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Division I Championships - Session V Update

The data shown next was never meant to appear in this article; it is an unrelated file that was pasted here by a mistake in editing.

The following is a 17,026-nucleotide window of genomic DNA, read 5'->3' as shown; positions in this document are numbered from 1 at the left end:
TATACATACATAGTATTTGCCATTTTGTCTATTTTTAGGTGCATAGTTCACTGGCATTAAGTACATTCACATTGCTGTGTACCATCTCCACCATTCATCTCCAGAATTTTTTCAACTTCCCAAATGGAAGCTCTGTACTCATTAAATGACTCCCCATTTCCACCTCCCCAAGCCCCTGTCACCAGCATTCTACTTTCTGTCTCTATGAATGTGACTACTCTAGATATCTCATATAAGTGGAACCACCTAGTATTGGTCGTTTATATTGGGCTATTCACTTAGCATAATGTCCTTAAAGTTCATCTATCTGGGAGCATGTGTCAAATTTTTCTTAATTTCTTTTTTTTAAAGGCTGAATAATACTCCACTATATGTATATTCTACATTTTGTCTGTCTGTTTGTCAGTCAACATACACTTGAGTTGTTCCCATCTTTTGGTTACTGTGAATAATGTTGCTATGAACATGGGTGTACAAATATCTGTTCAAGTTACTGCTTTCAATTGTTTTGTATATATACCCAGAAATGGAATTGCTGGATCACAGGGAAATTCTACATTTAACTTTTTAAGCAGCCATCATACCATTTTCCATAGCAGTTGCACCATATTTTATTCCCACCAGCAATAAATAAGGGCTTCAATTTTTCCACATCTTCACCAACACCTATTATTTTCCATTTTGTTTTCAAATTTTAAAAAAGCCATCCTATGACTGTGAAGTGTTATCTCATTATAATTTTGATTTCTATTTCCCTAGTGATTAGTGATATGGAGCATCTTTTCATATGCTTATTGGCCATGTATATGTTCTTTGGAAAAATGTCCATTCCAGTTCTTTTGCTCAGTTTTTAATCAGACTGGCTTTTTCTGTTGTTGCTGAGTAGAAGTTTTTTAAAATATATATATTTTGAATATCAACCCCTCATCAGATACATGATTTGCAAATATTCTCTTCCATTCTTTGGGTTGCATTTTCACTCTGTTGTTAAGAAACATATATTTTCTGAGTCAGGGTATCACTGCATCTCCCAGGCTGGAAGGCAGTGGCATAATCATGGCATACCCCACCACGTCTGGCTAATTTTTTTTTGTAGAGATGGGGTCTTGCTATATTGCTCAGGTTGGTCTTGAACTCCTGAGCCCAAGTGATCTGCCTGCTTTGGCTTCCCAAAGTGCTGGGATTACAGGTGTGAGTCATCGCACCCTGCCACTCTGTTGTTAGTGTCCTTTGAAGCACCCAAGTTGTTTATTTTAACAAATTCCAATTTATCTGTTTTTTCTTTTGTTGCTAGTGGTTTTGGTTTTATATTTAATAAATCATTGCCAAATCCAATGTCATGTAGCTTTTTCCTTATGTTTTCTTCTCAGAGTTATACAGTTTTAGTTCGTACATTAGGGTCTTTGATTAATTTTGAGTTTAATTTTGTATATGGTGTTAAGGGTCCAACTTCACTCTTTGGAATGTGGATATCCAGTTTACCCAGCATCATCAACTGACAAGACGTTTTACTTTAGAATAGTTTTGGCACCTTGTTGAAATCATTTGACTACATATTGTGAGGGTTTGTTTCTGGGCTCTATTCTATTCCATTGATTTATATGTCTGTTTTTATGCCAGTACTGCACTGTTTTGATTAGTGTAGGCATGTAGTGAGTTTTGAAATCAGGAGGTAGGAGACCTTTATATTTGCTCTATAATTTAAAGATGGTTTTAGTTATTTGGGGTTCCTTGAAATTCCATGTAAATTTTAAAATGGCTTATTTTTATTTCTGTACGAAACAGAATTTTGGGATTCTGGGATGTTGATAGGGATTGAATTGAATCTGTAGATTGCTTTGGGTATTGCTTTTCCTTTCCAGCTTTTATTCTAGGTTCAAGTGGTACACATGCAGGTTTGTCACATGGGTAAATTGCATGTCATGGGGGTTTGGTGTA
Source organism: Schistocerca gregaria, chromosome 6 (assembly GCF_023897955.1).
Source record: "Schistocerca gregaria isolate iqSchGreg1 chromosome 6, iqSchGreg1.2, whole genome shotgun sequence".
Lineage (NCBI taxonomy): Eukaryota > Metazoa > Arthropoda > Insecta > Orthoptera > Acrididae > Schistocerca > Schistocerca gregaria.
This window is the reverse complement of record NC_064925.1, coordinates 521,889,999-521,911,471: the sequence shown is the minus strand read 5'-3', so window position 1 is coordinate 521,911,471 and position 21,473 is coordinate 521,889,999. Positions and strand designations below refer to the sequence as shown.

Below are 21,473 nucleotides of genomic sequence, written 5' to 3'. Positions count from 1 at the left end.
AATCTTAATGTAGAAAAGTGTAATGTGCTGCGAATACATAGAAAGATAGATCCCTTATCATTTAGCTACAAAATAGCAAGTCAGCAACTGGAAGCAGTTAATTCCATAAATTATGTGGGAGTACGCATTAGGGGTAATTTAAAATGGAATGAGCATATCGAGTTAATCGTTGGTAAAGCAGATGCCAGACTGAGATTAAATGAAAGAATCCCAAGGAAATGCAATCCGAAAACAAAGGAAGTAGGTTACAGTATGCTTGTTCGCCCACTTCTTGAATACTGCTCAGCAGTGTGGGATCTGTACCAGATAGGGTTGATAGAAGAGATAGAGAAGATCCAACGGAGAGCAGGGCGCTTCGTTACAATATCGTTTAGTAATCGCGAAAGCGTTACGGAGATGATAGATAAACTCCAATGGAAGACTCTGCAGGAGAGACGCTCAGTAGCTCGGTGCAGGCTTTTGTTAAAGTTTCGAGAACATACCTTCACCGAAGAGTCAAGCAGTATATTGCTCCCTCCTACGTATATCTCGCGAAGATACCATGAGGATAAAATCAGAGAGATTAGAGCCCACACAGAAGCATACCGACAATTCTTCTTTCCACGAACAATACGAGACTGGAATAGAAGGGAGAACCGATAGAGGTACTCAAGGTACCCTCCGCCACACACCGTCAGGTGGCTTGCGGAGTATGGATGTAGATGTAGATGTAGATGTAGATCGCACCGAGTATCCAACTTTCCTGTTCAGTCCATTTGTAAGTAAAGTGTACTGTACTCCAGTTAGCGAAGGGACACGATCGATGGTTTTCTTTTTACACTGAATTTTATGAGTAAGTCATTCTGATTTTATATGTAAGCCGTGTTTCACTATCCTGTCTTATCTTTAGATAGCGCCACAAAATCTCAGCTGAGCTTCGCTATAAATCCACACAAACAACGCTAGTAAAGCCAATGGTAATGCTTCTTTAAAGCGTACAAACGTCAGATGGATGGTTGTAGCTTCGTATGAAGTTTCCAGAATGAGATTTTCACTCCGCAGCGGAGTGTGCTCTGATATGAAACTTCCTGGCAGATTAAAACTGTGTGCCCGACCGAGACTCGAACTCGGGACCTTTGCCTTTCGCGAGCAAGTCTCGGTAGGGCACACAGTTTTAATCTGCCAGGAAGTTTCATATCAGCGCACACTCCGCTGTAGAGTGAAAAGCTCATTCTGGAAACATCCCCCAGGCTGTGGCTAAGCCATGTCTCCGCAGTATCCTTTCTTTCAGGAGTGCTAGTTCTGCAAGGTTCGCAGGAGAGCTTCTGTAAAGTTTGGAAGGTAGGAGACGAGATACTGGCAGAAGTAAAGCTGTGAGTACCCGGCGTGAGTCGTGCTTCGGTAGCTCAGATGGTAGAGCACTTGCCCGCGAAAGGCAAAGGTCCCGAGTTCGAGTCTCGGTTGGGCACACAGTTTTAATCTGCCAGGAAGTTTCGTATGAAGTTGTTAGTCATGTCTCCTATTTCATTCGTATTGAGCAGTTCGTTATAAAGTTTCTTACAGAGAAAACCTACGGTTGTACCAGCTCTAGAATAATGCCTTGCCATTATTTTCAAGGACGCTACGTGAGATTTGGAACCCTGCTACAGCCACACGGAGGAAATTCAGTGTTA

The question coming into session five is this; who's going to win this clambake Iowa leads with 112 points, placing four stars into the finals, with three other All-Americans fighting for position. Minnesota is just 2 points back with 109.5, but has no finalists and all 10 wrestlers in All-American status. Oklahoma State, another three points back at 106, has six men in the money, three in the finals and three in the consolations. Every match is important; every point is important. The key to this session is getting people to third place, gaining bonus points and knocking off the other top teams. This has been a tournament of missed opportunities. Minnesota Gopher fans are shaking their heads after losing all five semifinal matches last evening. Place a pair in the gold-medal match, and this thing would be almost over. They are also kicking themselves over the one team point the Gophers lost when the coaches got too excited during the Brad Pike match. Oklahoma State Cowboy fans are also bewildered. When Reggie Wright, the No. 1 seed at 149 pounds, was eliminated in the consolations by JaMarr Billman of Lock Haven, Wright did not place. Wright only scored four of OSU's 106 points. A more representative performance by Wright, even a low All-American position, might have given the edge to the Cowboys. Hawkeye fans can't be unhappy. All four of their senior stars (Strittmatter, Juergens, Schwab and Williams) did their jobs and made the finals. Three others made the All-American rounds. The Hawkeyes really can defend, in spite of their lack of depth. There is a new scoring system which gives additional points for the wrestlebacks. According to J Carl Guymon, the wrestling guru who has been involved helping create the scoring changes, the team standings would be such: 1. Iowa, 104; 2. Oklahoma State, 97; 3. Minnesota, 81.5. Everybody thinks that Minnesota, with 10 athletes able to add to the point total, has the edge going in. All of the journalists are preparing their lead story for tonight, explaining how Minnesota could become the first team champion without an individual finalist. Everyone remembers 1988, when Arizona State claimed the title with no champions, and just one runner-up, Mike Davies. Balance could win over power. If you do the match, Minnesota has the most room to move up, with the potential to score 38 more points. Oklahoma State has a potential 25.5 points to claim, and leader Iowa can tack on 22.5 more points. You see why Iowa says they need to win every match they can, no real room for error. The first round of bouts are key. These matches determine which athletes go for third and which go for fifth. There are some key battles between the contending teams. At 125, No. 3 Leroy Vega of Minnesota squared off with No. 6 Matt Brown of Oklahoma State. Vega scored the first takedown, and Brown escaped for a 2-1 lead after one. Vega scored the next two points for a 4-2 lead, and a Brown escape made it 4-3 after two. Vega escaped in the third period, taking a 5-3 lead, and finished the match off on his feet, adding riding time for the 6-3 win. The Gopher fans celebrated wildly as the team got off to a strong start. At 149, No. 3 Jared Lawrence of Minnesota faced unseeded Mike Zadick of Iowa. Zadick came out firing away, scoring two quick takedowns for a 4-1 lead. After a Lawrence sitout, Zadick snapped him down to his back for three backpoints and a commanding 7-1 lead. Lawrence escaped to end the period trailing 7-2. The second period was an extension of the first. Zadick escaped, then slammed a double leg takedown for a 10-2 lead. Lawrence got his escape, but not after Zadick went over a minute in riding. Zadick scored the next takedown for a 12-3 lead. Lawrence escaped for a 12-4 score at the beginning of the third period, then Zadick score another takedown for a 14-4 lead. Lawrence got back on his feet, trailing 14-5, but Zadick slammed him down again gor a 16-5 lead. The riding time point made it 17-5, a commanding major decision that made a big point that Iowa was not going to just give it up to the Gophers. At 174, No. 4 Tyrone Lewis of Oklahoma State battled No. 10 Jacob Volkman of Minnesota. The match featured no takedowns in the first period. Volkman led 3-1 in the third period. When Lewis escaped with less than 20 seconds left, Volkman quickly spun behind for a takedown and the 5-2 win. This was a key upset for the Gophers, making up a little bit for the Lawrence loss. Every single Minnesota match has meaning. This is the session that the Gophers need to shine, racking up a big enough lead to hold off the points from the Hawkeye and Cowboy finalists. On side by side by side mats, the Iowa/Minnesota/Oklahoma State mix was going all at the same time. On mat three, surprising Shane Roller of Oklahoma State rode out former NCAA champion Kirk White of Boise State in a tiebreaker for a clutch win at 157 pounds. At 174 pounds, Otto Olson of Michigan defeated Gabe McMahan of Iowa, 4-2. On the next match, after trailing 3-0, Minnesota's Garrett Lowney came back for a 4-3 win at heavyweight over Billy Blunt of Fresno State. By the 174 pound class, Minnesota had climbed into the lead, seven points over Iowa. With wins at 197 pounds and heavyweight, Minnesota stretched the lead to 14 points over Iowa at the end of this set of matches. In the consolation semifinals, Minnesota took a few dings but performed very well, winning six of eight bouts. By the time the seventh place matches began, the buzz on press row was that the team race had all but been decided in that round. This is also the time to evaluate the individual All-Americans, and make conclusions about strength of wrestling nationwide. The state that developed the most individual All-Americans was Ohio with eight, followed by Pennsylvania, New Jersey and Illinois with seven. Next came Minnesota and Iowa with six, followed California and Oklahoma with five. Wrestling athletes are great, no matter where they come from, in spite of where the college programs are strong. The third and fifth place matches are the time when athletes can make final statements about themselves and their teams. When No. 3 Leroy Vega of Minnesota came out and beat A.J. Grant for third place at 125 pounds, he was excited for his ability to help his team, while frustrated that he was not able to reach his individual goals as a national champion. Another athlete with high hopes, Arizona State's talented No. 3 Eric Larkin of Arizona State, lost in the quarterfinals, relaxed a bit, and came back strong for third place at 141 pounds. A few surprise wrestlers finished off amazing tournaments and showed character and skill on the big stage. Iowa's Mike Zadick, unseeded coming in, continued his magic at 149 pounds with a last-second takedown for a win over Jared Frayer of Oklahoma and third place in the tournament. No. 12 Shane Roller opened up his offense early and stopped Minnesota's Luke Becker for his own third place medal. Both wrestlers performed well beyond expections of others, but within their own personal belief in themselves. Team points are at a premium in this round as well. At one point, three Minnesota wrestlers were on the mats and losing at the same time, Brad Pike, Luke Becker and Jared Lawrence. However, the Gopher big men put down the hammer and closed the deal for the team. Both Owen Elzen at 197 pounds and Garrett Lowney at heavyweight scored pins and the team had a wild celebration in the tunnel under the stadium after a spectacular session. As the stadium emptied, the team scores for the session were announced, in reverse order of course. 10th - Boise State, 47. Ninth - Arizona State, 48; Eighth - Nebraska, 52.5; Seventh - Iowa State, 62.5; Sixth - Michigan, 65.5; Fifth - Illinois, 81; Fourth - Oklahoma, 89.5; Third - Oklahoma State, 115.5; Second - Iowa, 117.5 and First - Minnesota, 138.5. The lead had been stretched to 21 points. Minnesota will score no more points this year, but has made a run through the wrestle-backs that will be remembered for many, many years to come.